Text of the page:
How to Make Moving Back in with Your Parent[s] a Process in Personal Growth

Once upon a time in this country, and still in many other countries & cultures in the world, living with your parents after the age of 18 was not only a non-shameful experience, it was expected. In so many ways it just makes sense. In the Buddhist tradition you do not become fully of age as an emotionally, mentally & spiritually mature being until the age of 33, after your Saturn Return. Looking at it from that perspective it seems almost cruel to expect us to step out into the world not having even completed two decades of living, with the expectation that we will pull ourselves up by the bootstraps and “take over the world” (a note about bootstraps, as one of my mentors once suggested, put on a pair of boots and try it, you won’t get very far if your biggest accomplishment isn’t simply not falling over). 

The last few decades have seen the rise of this practice in our culture as the economy, job/career prospects & the literal value of money stumbled into the new millennium. More and more of us have had that uncomfortable encounter when you run into someone that you used to know and they ask where you’re living nowadays, and you find your head dropping a little as you mumble out that you’re back in your parent’s place. As a wandering spirit I’ve had this encounter too many times to mention. The good news is that there’s much to learn from it. Returning to the place that unquestionably has the strongest influence on you, & indeed on your ability to achieve world domination, can be the source of some enormous breakthroughs that can benefit not only your own growth, but that of your family as a whole. 

Moving back into your familial home is not the same thing as moving back home. Your parents are different people, you are a different person; if you have any siblings or family members that may also be living in the house, they’re different people too. Acknowledging this and working with it will make your experience so much more than an unfortunate side path on your road to societal autonomy. For the first time, you just might really get to know who the people in your family are. It wasn’t until some summer during college when both my brother & I were home for vacation that we actually got to know each other as individuals and not as that person that pees on the toilet seat, or hides their dirty dishes in couch nooks. 

The first step is simply to look at it as a step on a road, not the conclusion of one. Yes, it sucks having your childhood triggers shoot you off into mind stifling flashbacks of every other time your mom has asked you to do the dishes, or your father has decided that your precious moments of relaxation from the stress of your unique life are less important than his need for the storage room he’s been neglecting to organize for years now being taken care of because you’re there and as far as he can tell not doing anything better in that moment (no, that example is not from personal experience at all, ahem,…). Even their acts of kindness, the unasked for washing of your clothes or cleaning of your room, can take you back to a place of dependence & helplessness because underneath it all few of us really want to live with our parents, it just kinda happens that way sometimes.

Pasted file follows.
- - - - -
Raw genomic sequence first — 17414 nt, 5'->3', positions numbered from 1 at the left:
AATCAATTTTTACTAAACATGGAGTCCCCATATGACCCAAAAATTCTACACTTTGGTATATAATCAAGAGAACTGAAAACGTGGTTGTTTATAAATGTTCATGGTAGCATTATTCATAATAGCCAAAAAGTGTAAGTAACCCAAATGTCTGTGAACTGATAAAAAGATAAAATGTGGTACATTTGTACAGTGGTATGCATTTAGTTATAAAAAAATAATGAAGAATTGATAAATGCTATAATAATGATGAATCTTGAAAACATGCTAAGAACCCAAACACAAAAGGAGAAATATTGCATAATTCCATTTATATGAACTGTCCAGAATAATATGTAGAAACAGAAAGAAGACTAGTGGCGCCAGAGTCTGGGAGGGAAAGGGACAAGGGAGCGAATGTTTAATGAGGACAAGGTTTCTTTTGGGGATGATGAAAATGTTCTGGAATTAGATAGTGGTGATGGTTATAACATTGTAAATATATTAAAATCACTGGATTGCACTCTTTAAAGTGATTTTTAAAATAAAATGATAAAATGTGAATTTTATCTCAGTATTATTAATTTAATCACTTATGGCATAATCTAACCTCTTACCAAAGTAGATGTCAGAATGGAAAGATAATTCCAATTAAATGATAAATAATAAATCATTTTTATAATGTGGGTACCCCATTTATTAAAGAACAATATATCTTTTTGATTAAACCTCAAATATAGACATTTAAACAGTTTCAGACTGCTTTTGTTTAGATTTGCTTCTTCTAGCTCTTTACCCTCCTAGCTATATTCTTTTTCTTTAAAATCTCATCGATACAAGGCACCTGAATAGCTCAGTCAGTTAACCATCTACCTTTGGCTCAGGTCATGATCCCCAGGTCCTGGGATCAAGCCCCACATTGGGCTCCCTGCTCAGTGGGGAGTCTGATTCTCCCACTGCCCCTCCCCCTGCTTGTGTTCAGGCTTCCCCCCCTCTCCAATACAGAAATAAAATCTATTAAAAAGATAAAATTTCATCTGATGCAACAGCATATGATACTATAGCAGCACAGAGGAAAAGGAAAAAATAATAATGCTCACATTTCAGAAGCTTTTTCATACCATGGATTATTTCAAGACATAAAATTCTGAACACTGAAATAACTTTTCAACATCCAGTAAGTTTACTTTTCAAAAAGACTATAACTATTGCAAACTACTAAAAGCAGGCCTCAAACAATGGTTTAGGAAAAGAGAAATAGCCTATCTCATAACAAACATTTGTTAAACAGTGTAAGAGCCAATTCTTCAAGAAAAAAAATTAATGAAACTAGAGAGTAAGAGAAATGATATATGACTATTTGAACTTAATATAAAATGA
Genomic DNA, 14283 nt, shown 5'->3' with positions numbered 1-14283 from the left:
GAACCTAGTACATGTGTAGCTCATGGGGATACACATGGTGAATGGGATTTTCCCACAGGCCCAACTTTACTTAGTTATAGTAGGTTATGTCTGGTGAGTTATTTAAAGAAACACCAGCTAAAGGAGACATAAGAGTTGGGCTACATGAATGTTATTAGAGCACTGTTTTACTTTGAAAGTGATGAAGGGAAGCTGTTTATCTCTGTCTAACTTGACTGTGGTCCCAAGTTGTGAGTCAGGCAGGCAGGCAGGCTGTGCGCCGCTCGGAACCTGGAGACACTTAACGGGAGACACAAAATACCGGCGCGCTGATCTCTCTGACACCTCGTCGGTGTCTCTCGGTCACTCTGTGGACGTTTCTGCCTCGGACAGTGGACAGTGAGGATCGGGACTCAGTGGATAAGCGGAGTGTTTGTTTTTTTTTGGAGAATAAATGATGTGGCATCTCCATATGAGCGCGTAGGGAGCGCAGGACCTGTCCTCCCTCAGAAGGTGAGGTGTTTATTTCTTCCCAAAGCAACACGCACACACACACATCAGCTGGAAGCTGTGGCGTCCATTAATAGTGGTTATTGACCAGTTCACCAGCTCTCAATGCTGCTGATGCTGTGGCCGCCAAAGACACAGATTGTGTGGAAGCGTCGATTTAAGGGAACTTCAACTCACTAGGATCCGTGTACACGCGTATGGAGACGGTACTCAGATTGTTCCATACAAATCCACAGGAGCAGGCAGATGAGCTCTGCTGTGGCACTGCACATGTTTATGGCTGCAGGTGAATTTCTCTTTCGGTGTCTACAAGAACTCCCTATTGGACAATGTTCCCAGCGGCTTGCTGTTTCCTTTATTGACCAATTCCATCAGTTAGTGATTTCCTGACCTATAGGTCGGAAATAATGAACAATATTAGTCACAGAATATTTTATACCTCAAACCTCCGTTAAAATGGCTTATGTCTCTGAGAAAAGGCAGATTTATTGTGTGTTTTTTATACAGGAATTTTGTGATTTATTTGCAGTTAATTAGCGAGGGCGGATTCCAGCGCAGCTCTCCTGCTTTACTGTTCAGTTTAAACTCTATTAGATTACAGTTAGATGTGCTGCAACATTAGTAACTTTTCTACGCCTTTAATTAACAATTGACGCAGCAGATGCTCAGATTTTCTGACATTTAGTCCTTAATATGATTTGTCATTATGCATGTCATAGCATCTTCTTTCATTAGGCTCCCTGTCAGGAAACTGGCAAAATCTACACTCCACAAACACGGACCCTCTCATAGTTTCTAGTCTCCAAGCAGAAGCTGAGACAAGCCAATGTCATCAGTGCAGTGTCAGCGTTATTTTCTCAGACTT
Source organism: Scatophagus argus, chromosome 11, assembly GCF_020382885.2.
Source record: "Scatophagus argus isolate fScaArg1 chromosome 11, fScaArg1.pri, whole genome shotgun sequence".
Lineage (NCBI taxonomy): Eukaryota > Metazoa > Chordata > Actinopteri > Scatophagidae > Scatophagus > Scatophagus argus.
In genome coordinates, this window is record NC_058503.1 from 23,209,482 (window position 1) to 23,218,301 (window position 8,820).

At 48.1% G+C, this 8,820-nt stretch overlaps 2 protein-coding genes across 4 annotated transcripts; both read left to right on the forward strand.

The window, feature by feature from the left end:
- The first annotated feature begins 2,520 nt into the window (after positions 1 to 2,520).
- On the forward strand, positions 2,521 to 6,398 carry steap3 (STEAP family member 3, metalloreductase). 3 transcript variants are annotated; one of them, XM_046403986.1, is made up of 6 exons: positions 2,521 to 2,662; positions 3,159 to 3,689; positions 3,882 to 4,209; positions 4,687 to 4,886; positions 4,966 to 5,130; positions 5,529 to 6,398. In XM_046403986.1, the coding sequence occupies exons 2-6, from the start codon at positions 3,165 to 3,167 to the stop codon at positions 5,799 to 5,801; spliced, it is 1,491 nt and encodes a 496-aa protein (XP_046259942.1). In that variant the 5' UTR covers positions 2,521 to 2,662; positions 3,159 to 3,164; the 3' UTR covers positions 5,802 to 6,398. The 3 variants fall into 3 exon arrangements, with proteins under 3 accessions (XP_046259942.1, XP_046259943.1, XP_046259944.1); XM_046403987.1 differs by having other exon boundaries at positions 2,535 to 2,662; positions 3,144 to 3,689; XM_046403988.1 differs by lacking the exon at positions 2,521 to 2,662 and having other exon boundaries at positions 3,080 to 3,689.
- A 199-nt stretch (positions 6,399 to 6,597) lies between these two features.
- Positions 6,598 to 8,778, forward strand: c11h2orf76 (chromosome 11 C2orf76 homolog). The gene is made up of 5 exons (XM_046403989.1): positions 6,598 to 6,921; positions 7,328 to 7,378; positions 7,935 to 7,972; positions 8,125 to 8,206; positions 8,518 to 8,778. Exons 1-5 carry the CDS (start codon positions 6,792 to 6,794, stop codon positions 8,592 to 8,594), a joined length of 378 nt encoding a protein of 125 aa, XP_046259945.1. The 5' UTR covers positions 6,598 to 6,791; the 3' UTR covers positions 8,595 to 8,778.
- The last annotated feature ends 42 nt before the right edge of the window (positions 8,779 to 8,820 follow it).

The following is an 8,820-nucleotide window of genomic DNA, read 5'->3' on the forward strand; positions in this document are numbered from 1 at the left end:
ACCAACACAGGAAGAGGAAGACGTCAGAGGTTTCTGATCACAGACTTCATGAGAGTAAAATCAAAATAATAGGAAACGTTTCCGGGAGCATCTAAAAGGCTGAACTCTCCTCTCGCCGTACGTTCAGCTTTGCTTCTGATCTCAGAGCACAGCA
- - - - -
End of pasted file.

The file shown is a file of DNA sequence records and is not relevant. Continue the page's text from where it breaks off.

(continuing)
The reasons are as variable as we are ourselves. For some people its a health issue, either their own or that of their parent’s that brings them home. For others its money; others may need an emotional  or mental health break & have the good fortune to be able to return home to meet that need. Whatever the reasons the opportunities available to you in the circumstance are the same. 

So take those moments of frustration, flashback & unresolved anger to gain self-awareness, practice some radical honesty & do the work you can to heal some of that stubborn family karma. What this looks like will vary a great deal from person to person as each of our relationships to family is unique. Its quite different to find yourself back in the home of a parent with whom you have a loving, nurturing bond than with say a recovering alcoholic who may have wrung havoc in your developmental life. Whatever your situation is, take it slowly, and again, learn from it. 

As an adult I have lived with both of my parents in their separate homes at various times & for various reasons. The time that I’ve spent co-habitating with them as adults has been incredibly enlightening and allowed me to see many patterns I perpetuate from my experience of being their child. My father, for instance, is incredibly emotionally distant & I developed in an environment where I felt emotionally invisible. It wasn’t always that he would shut down my emotions, which certainly happened, it was more that he would simply be oblivious to them, shutting them down by impact rather than intent. His lack of awareness made it so that no matter the depth of what I expressed it was treated superficially which resulted in my believing that my emotions were powerless forces, a sham almost, only there to distract me from being the stoic, resilient being he expected.